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Studies: Doctors fear retaliation for telling the truth (Morning Read)

The American Medical Association has an interesting collection of news about doctors and how successfully and truthfully they work with patients. Each of these studies reports on a different aspect of doctor/patient communications: Study: ‘I’m sorry’ price tag still too high Study: Med students learning ‘defensive medicine’ early Study: Non-compliant patients need conversation, not lecturing  […]

The American Medical Association has an interesting collection of news about doctors and how successfully and truthfully they work with patients. Each of these studies reports on a different aspect of doctor/patient communications:

One doctor has his own critique of television news and its coverage of effectiveness of anti-depressants and statins. Dr. Steven Greer of CurrentTV thinks a change in potential ad revenue could be affecting the amount of coverage about the effectiveness of statins and anti-depressants. Some of these drugs are going off patent, which means that TV advertising budgets for these medicines will almost disappear. 60 Minutes just did a less-than-timely segment on this news which is about a month old.

While antidepressant manufacturers may have money worries, Corcept is celebrating its latest financial news. The FDA approved the company’s Korlym (mifepristone) last week for the first-ever treatment of Cushing’s syndrome. The company’s shares rose more than 40% in after-hours trading when the news broke.

The mobile health technology company AirStrip also recently got a big financial vote of confidence. A new investment will allow the firm to expand the rollout of AirStrip Cardiology as well as the company’s other offerings.  Health Insight Capital, a subsidiary of HCA, is confident in this company that  creating the first iPhone medical app to secure FDA 510(k) approval.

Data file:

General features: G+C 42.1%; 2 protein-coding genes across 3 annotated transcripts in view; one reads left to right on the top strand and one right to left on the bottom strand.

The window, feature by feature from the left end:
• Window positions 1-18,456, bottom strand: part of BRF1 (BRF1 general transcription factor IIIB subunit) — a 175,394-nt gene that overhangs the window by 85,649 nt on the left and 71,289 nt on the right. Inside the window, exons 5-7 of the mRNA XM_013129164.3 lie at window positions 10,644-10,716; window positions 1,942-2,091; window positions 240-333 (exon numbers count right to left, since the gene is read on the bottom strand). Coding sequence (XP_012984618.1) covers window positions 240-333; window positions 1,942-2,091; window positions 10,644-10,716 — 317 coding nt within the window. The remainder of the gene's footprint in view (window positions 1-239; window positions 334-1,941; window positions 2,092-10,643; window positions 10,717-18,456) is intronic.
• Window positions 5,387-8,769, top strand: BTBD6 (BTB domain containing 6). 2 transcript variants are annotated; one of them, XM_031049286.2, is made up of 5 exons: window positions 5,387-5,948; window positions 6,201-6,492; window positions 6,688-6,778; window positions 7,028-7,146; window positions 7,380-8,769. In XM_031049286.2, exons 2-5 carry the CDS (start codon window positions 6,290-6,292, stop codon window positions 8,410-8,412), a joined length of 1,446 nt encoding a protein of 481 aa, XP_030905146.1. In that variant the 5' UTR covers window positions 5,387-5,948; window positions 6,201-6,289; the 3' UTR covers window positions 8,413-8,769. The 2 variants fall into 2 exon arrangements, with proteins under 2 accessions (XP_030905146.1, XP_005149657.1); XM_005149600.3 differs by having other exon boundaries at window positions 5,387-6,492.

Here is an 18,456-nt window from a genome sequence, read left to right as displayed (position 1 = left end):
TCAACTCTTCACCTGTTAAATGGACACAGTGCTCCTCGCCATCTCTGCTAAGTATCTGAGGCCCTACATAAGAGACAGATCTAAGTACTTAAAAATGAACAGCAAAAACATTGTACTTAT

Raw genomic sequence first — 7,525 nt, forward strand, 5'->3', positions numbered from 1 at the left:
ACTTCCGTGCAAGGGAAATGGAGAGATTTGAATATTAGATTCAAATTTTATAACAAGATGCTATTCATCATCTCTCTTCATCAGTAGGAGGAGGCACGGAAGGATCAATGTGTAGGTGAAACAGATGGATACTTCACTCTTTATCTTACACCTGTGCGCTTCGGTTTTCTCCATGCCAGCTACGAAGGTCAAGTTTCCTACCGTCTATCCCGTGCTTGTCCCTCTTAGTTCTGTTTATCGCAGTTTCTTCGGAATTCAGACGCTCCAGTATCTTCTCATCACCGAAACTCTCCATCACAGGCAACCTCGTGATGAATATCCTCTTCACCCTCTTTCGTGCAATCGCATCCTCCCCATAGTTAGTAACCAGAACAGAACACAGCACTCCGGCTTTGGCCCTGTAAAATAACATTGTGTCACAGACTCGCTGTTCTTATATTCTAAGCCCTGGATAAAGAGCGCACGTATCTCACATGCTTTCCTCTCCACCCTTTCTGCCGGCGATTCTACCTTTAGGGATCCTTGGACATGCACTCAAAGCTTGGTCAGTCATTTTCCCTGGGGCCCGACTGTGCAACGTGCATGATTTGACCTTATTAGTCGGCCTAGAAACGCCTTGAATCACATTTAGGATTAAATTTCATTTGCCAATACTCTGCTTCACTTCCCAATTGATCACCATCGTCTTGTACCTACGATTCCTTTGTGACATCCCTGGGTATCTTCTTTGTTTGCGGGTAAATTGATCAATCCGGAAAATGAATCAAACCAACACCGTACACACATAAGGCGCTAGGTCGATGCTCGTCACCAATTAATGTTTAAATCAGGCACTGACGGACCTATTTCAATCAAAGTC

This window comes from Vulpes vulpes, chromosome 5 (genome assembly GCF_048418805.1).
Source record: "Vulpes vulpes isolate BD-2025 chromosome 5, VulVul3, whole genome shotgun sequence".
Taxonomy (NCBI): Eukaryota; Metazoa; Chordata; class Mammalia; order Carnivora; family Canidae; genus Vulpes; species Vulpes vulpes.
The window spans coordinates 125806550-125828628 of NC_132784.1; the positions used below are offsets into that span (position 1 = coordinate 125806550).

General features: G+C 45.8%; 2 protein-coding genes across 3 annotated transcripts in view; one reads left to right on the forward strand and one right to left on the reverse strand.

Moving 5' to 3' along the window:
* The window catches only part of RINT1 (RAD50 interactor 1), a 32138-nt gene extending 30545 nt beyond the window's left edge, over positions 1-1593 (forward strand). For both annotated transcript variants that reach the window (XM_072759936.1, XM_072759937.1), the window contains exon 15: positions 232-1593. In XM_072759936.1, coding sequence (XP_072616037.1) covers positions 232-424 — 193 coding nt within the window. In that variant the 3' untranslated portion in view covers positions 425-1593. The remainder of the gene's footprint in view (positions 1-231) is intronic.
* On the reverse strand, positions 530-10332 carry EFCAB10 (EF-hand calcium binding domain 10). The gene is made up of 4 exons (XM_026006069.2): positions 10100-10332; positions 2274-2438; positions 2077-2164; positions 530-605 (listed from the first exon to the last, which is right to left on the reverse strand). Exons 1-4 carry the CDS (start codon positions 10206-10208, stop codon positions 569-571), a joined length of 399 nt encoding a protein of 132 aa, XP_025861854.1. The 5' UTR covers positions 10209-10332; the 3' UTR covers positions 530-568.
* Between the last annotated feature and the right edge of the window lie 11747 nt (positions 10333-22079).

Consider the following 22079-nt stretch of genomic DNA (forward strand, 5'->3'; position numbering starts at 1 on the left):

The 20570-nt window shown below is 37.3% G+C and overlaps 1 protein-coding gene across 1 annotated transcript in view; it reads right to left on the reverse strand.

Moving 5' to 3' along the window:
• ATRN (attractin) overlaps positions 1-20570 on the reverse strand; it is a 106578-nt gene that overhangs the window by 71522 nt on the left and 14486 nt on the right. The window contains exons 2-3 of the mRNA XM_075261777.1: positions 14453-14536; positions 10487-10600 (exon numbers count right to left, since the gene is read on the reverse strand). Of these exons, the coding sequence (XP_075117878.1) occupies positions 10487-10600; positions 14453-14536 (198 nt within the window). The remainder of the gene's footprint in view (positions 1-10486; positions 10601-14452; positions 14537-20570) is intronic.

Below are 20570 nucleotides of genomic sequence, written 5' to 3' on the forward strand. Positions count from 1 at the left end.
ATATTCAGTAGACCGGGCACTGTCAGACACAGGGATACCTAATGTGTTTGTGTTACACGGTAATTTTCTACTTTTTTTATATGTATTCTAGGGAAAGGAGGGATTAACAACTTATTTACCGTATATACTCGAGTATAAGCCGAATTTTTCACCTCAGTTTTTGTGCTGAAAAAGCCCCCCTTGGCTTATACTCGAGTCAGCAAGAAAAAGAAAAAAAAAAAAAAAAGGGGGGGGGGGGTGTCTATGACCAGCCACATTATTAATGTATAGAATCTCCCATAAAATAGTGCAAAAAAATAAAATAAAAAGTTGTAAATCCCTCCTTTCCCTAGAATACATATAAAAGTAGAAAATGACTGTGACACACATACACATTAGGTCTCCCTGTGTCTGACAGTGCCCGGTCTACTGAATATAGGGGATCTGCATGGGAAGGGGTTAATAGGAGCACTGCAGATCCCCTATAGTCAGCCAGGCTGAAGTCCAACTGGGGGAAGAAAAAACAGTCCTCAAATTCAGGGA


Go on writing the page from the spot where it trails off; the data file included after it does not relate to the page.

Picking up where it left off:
Airstrip builds applications on its AppPoint platform that collects patient data from hospital monitoring systems and sends it to a doctor’s smart phone.

How well does your state support economic development for life science businesses? Two experts from BIO highlighted successes in many states as they judged various legislative and economic efforts on these criteria:

  • State legislative strategies
  • Supporting bioscience industry with venture capital and discovery funds
  • Incubators and economic development centers

They reported that forty-two states now support programs that provide commercialization assistance to technology companies in an effort to more smoothly transition invention into innovation in the marketplace.

They also recognized The North Carolina Biotechnology Center as the oldest organization of its kind in the world. The Center provides business loans, support for collaborative research projects, assistance aimed at connecting early-stage companies with larger corporations andaccess to investors along with other services.

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